Sunday, 26 March 2017

A Place in the Sun

Having guests is good. Happy guests are even better. Guests sitting out, mug of coffee in hand, faces turned up to the sun, eyes closed, listening to bird song. That's a wonderful thing. I love to do the same, and my heart swells just a little when I see others pausing a while to do it too. But who wants to share that special holiday moment with the owner sat next to them? I certainly wouldn't. Being that owner means I go somewhere else for my own moment of reflection. Sometimes I sit in the field, my back against the veg plot fence, my bottom on damp grass. I've been known to lie on my back amongst the sheep, staring up at the sky. On a sunny morning, if a cottage is unoccupied, I might be found on the patio, still dressed in pyjamas, fluffy socks and dressing gown, sipping tea, counting under my breath timing the visits of the house martins to their nests. At the end of the day, once chores are done, I drag a deck chair from the wood shed and set it up between the compost bins at the back of the house, where the setting sun warms a patch of grass before dipping below the towering row of beech and horse chestnut trees.

I know I'm lucky to have those moments, and those places to sit, and the fluffy socks (once my favourite purchase from Ethical Superstore but now no longer sold - sob), but it's not enough. Besides, most of the veg plot fence has rotted away, the compost bins make poor company, and owner or not, stealing a chance to sit in a cottage garden feels a little like sneaking into a neighbour's garden, never quite at ease for fear of being spotted.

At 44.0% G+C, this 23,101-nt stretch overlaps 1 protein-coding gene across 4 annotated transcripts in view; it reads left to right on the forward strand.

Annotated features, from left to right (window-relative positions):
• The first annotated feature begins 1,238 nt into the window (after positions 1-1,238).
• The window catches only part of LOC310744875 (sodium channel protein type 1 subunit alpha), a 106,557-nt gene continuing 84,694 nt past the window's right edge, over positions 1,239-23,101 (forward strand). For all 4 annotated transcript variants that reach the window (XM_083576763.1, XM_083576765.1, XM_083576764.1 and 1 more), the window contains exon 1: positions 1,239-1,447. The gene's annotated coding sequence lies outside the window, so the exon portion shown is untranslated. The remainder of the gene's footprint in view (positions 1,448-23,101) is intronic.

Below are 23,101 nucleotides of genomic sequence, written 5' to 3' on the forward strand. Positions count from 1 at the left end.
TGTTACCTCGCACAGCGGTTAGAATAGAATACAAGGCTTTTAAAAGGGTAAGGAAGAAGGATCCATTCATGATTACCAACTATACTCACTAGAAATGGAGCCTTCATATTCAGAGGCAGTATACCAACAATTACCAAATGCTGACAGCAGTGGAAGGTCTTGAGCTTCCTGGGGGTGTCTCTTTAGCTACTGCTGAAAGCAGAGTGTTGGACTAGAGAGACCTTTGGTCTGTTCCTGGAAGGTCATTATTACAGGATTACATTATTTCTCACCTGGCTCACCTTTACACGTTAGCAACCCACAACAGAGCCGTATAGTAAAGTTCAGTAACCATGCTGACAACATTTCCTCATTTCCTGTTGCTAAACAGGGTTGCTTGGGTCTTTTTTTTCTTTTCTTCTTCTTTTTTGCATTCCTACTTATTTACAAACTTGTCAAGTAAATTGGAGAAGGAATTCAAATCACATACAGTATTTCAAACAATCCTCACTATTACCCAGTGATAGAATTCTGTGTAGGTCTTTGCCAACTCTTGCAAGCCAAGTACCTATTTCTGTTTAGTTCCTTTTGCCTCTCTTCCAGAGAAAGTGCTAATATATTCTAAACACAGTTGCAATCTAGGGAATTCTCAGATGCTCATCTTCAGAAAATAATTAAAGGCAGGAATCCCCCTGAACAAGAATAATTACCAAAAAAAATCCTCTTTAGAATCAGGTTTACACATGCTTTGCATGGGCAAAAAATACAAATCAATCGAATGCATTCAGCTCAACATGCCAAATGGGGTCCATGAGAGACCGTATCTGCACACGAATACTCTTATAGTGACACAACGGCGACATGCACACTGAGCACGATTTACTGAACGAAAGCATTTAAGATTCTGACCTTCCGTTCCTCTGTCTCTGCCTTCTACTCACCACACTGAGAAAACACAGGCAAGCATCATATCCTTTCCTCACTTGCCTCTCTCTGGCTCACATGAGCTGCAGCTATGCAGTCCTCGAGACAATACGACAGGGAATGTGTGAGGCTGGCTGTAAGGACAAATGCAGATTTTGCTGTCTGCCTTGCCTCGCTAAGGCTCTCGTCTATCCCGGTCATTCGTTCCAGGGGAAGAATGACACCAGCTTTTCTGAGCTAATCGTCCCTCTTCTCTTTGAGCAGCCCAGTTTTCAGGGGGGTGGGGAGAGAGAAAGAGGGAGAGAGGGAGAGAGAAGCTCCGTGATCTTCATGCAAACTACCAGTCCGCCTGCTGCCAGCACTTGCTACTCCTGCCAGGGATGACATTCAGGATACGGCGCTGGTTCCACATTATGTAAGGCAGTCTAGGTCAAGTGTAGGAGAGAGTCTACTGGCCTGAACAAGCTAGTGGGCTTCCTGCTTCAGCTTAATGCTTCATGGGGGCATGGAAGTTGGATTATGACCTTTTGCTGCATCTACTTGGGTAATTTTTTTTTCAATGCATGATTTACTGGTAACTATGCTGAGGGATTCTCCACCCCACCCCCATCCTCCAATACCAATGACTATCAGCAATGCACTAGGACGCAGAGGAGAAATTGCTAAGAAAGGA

After creating the cottage gardens, we ran out of steam for our own, and the rear of the house has remained the most neglected patch of land ever since. Every year, for the past six years, when spring turns to summer that fades into autumn, I have declared the coming winter to be the time for things to happen, that there will there no more summers without my own place to sit. Somehow there has always been a more pressing project, fencing to erect, willows to plant, a tree house to be built, a fire pit to dig, a different itch to scratch. This winter there was a tractor shed to build. Building the shed meant building up a flat solid base, which meant having earth moving equipment on site. Watching the big orange caterpillar in action gave me an idea.

After the big orange caterpillar left, I surveyed the sea of mud with its flotsam and jetsam of rocks and miscellaneous unidentifiable metal pieces and plastic tatters that had once been an earth bank, and wondered if perhaps my idea had been more bad than good. Be careful what you wish for. A winter of staring at my mud sea through the landing window, trundling past it on a daily basis with a wheelbarrow of wood for the boiler, and I still couldn't see my end game. "Tell me what you want and I'll build it", Dave promised bravely. The vision wouldn't come. The internet is awash with inspirational outdoor creations, but I couldn't conjure up an image of any one of them atop my sea of mud. "Just build me a sun deck. With a pergola. And a swing seat to hang from the pergola." So he built me a sun deck. Without a pergola. And an imaginary swing seat.

Don't think I'm not grateful. For a man with a bad back, helped by a mother with a bad back, a father with a dodgy leg, and a wife with an attitude, building a deck from scratch in two days without ever losing his temper is no mean feat. And let's not forget Alfred, who saved the day by being the only man I know who would just happen to bring his circular saw with him on holiday.

I have my place in the sun. I have a lonely deckchair. If I ever get bored, I also have a venue for impromptu theatrical performances, a stage upon which to strut and fret. Now all I have to do is create a path across the mud to get to my deck and a garden around it to soften its edges, all before the brambles reclaim their territory. I think it's time for a cup of tea and a sit down in that deckchair.